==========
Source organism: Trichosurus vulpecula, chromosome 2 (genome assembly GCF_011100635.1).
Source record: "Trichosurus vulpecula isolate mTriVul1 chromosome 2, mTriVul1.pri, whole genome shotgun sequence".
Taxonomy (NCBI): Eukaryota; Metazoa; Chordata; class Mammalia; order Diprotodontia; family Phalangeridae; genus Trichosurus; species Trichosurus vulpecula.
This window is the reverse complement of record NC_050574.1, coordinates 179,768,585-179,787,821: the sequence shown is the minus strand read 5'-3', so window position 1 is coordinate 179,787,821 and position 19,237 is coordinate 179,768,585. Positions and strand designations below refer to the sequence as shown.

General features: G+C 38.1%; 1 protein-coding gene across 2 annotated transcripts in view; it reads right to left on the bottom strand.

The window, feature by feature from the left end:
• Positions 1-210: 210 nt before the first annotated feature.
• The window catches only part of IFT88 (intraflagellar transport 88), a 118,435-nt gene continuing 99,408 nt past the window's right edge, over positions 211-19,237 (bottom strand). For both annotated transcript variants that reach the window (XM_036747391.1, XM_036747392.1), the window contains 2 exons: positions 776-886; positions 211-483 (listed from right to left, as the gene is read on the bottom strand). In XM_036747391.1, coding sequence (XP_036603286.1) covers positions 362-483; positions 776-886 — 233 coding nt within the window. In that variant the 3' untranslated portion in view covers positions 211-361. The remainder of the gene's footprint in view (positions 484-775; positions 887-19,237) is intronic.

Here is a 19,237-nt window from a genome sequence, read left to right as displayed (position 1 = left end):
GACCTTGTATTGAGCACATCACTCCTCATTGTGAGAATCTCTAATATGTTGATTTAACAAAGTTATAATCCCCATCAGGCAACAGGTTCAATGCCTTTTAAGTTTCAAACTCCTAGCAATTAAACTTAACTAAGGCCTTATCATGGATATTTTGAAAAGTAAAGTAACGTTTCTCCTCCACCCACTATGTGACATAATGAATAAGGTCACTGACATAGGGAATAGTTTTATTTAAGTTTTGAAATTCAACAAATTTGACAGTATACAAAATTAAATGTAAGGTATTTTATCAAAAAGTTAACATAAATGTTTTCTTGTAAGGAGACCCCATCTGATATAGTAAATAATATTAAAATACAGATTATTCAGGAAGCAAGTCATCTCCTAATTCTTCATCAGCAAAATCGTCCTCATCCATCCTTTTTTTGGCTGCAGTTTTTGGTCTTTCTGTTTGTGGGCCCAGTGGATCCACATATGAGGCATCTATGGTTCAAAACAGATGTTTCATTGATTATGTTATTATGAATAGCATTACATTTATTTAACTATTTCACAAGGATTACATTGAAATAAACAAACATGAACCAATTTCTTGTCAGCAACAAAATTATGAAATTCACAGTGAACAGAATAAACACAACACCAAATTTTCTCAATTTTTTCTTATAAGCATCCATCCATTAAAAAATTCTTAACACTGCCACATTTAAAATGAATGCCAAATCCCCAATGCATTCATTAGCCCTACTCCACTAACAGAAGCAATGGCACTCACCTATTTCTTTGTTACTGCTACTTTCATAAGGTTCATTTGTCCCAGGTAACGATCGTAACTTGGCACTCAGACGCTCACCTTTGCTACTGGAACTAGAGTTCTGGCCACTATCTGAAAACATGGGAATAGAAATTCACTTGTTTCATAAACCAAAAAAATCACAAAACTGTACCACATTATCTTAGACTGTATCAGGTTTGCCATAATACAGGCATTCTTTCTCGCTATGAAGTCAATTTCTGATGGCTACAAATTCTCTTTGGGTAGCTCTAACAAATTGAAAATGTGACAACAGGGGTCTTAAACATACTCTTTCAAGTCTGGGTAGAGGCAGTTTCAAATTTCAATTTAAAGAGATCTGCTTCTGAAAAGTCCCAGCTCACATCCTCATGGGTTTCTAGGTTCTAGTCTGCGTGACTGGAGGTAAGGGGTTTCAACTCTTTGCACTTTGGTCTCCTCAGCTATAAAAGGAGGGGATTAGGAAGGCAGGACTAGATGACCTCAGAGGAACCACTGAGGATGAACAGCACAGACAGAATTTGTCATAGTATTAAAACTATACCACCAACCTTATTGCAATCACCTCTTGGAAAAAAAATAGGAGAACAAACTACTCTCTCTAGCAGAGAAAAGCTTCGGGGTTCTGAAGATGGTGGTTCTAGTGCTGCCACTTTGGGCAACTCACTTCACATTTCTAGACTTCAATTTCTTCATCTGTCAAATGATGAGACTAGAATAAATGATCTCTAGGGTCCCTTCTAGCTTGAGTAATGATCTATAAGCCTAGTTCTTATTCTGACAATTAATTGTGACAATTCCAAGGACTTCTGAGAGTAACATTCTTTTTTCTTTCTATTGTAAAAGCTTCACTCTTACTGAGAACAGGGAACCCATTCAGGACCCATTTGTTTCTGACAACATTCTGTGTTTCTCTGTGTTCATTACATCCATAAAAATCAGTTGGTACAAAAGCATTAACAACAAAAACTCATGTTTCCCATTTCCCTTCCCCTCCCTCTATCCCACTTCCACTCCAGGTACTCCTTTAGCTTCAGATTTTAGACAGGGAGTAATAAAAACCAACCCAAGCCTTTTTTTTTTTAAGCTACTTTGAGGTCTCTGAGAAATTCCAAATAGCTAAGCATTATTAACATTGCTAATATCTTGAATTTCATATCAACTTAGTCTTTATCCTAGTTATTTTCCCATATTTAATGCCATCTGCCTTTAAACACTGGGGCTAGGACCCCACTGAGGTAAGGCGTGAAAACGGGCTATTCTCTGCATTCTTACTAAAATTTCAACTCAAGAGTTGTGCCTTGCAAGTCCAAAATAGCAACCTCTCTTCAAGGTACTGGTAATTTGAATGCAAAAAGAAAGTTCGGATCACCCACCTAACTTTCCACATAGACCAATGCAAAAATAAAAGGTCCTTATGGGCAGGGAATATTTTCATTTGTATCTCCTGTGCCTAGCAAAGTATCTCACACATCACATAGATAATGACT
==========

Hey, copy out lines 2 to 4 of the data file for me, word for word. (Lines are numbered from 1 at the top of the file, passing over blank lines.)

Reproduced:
Source record: "Trichosurus vulpecula isolate mTriVul1 chromosome 2, mTriVul1.pri, whole genome shotgun sequence".
Taxonomy (NCBI): Eukaryota; Metazoa; Chordata; class Mammalia; order Diprotodontia; family Phalangeridae; genus Trichosurus; species Trichosurus vulpecula.
This window is the reverse complement of record NC_050574.1, coordinates 179,768,585-179,787,821: the sequence shown is the minus strand read 5'-3', so window position 1 is coordinate 179,787,821 and position 19,237 is coordinate 179,768,585. Positions and strand designations below refer to the sequence as shown.